To our 9:00 am Shabbat Ark of Prayer and the Mishpacha within,
This week’s parsha is Re’eh: Deuteronomy 11:26-16:17, Isaiah 66:1-24, 1 John 4:1-6. Re’eh is Hebrew for "see"
As Moses is about to recap all of G-d’s commands, Moses needs the People to see clearly and does not want them to become lost in the details. So he boils them down into two simple choices each with their own consequence. He says to choose life or choose death.
To choose life is to follow the L-rd’s commandments and to follow the process of sanctification. But that needs total loyalty to G-d and His law. That is the only way we avoid decay, decline and defeat as individuals and as a congregation.
The point of the 613 commandments was sanctification of all aspects of life, from daily ritual to the very structure of society and its institutions. The aim was to shape a social world in which even seemingly secular occasions are turned into encounters with the Divine presence.
The regular practice of tzedakah (charity) and the forgiving of debts, I believe, was intended to provide a dignified society of people that cared for one another as mishpachah (family). This is also a strong value at Temple.
My experience has been that if I am only focused on my needs I drift into living a life that becomes less and less G-d honoring. But when I make regular choices to help others, however I can, I become more close to the L-rd. I do not know why this is true but only that it is true, at least in my life. This principle of commitment to selfless service is also seen in successful recovery programs.
I believe a foundational value in Judaism is that each person is to take ownership for the spiritual and physical well-being of those around them … a mutual responsibility.
To be mutually responsible requires that the community spend time together. So we see over and over in this week’s parsha, that G-d tells the Israelites to worship together in only the place He designates. Frequently, the worship includes eating together.
I have found in my life that communal worship is very important to my wellbeing and my ability to live life in a G-d honoring way. It also keeps my theology consistent with Biblical principles and is generally a place of encouragement when I am struggling as well as a place I can be helpful to others so I am not exclusively focused on only my needs.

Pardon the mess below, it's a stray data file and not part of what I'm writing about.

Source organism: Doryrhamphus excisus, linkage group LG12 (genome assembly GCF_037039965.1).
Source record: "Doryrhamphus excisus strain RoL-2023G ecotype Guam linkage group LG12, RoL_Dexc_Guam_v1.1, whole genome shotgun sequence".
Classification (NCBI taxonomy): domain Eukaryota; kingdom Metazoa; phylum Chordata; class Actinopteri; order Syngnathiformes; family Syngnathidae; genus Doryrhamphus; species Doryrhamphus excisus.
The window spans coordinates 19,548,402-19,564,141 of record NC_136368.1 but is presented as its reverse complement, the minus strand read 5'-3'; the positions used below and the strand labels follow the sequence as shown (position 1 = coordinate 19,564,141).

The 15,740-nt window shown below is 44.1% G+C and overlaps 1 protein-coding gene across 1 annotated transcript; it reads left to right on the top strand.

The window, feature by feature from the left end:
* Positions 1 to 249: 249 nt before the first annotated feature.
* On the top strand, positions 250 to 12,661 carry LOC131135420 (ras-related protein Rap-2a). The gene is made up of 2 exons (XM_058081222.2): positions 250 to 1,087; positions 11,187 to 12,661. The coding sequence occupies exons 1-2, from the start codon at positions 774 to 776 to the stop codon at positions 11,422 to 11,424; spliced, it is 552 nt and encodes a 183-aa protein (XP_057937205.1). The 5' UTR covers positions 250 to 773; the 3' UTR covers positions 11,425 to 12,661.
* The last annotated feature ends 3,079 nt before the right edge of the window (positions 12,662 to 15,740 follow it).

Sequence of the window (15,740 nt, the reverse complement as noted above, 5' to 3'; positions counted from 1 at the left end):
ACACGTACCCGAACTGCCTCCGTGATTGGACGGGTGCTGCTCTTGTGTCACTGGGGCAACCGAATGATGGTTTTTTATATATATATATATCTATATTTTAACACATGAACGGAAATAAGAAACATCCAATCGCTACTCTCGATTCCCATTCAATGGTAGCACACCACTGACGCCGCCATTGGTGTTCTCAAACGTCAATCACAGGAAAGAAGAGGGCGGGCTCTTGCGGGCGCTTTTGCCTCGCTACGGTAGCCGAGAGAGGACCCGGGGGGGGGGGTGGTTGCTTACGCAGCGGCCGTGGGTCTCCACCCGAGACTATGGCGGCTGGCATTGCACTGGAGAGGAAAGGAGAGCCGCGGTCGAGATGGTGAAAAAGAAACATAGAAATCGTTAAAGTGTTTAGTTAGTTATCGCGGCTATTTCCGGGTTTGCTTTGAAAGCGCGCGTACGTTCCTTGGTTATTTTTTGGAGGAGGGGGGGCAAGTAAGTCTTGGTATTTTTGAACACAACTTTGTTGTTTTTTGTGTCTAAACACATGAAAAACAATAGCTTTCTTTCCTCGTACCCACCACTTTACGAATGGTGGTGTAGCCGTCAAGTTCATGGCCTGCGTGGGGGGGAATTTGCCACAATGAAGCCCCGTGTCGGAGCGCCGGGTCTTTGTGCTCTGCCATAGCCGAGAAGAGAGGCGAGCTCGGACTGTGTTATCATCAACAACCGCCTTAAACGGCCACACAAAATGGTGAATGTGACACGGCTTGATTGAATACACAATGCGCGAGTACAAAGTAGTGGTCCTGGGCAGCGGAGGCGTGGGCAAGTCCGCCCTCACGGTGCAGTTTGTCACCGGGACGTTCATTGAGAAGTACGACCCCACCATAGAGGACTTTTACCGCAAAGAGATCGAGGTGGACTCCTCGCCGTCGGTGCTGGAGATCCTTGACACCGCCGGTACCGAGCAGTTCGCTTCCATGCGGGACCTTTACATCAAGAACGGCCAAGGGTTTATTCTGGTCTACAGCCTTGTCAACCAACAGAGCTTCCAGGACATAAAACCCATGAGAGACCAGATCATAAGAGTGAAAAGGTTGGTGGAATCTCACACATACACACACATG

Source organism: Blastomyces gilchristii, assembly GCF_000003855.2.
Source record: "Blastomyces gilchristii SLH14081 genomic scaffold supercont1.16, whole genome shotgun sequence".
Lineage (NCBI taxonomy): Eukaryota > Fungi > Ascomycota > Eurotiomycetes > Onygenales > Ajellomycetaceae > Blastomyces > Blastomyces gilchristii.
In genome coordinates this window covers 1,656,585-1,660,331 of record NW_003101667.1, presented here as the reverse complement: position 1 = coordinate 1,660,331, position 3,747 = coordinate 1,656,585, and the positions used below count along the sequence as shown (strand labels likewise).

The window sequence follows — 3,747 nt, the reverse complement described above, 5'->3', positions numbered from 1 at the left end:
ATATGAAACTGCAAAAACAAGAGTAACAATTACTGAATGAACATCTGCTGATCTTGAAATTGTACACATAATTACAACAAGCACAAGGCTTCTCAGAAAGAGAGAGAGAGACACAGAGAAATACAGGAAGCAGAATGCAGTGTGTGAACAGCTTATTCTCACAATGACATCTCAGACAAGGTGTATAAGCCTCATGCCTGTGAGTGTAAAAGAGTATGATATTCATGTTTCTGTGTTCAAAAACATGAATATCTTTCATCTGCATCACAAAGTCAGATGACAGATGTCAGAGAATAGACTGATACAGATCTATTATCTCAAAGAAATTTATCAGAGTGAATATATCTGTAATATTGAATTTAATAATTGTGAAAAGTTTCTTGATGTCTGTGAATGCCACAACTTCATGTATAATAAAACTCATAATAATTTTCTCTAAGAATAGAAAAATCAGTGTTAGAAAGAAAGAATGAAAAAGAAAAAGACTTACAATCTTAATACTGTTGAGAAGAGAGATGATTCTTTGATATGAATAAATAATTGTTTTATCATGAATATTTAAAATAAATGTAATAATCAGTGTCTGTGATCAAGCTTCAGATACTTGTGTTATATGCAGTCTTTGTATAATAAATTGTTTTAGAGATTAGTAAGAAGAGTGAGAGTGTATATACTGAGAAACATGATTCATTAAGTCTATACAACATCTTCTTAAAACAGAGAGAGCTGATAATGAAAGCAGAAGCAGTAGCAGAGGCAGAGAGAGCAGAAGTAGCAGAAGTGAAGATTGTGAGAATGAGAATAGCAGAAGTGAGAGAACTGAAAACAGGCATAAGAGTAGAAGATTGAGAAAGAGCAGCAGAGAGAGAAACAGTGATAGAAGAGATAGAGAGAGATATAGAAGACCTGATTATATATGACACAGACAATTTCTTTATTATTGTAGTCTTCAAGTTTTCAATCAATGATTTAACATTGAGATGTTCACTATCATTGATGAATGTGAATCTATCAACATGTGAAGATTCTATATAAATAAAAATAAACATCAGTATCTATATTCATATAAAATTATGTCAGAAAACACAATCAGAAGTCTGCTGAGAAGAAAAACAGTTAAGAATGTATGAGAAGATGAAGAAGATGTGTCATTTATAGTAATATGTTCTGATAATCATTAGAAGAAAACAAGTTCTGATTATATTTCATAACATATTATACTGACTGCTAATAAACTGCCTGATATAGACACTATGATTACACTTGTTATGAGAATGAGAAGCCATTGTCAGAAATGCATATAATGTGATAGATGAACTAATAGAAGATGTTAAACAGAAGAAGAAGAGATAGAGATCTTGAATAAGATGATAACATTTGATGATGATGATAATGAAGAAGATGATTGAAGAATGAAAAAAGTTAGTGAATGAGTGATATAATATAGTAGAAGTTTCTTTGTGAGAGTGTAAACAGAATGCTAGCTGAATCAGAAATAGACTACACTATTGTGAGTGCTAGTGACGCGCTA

Moses says the people cannot survive as a nation among other nations, worshipping what they worship and living as they live. I believe that this is just as true for TAJ and is part of the reason Rabbi holds so firmly to his vison of what TAJ should look like and how it should function.
Our lives are determined not by what happens to us but by how we respond to what happens to us – and how we respond depends on how we interpret events. Is this disaster the end of my world or is it life calling on me to exercise heroic strength so that I can survive and help others to survive? The same circumstances may be interpreted differently by two people, leading one to despair, the other to heroic endurance.
Strong families, communities and leaders have a clear sense of what their ideals are, and they are not blown off-course by the winds of change. As the “leaves” blow onto the TAJ lawn from other types of worship, theologies, priorities and relationship problems, they must be continually gathered or they will bury and kill the lawn. This is a very real threat which we see happening in other fellowships around us.
My experience and observation is that neither love nor joy come on a personal or social scale without codes of self-restraint and commitment to the common good … a commitment to G-d and his leadership.
I hope if you that are able, you will join the 9:00 am Shabbat Teva Tefillah. We pray for the Temple, for Israel and our government.
Blessings to you and yours. May this week be G-d filled and may you have your leaf blower on high as you groom your own lawn.
Your brother in Yeshua in the TEVA TEFILLAH,
Posted on Wed, August 20, 2014
by Kurt Wilson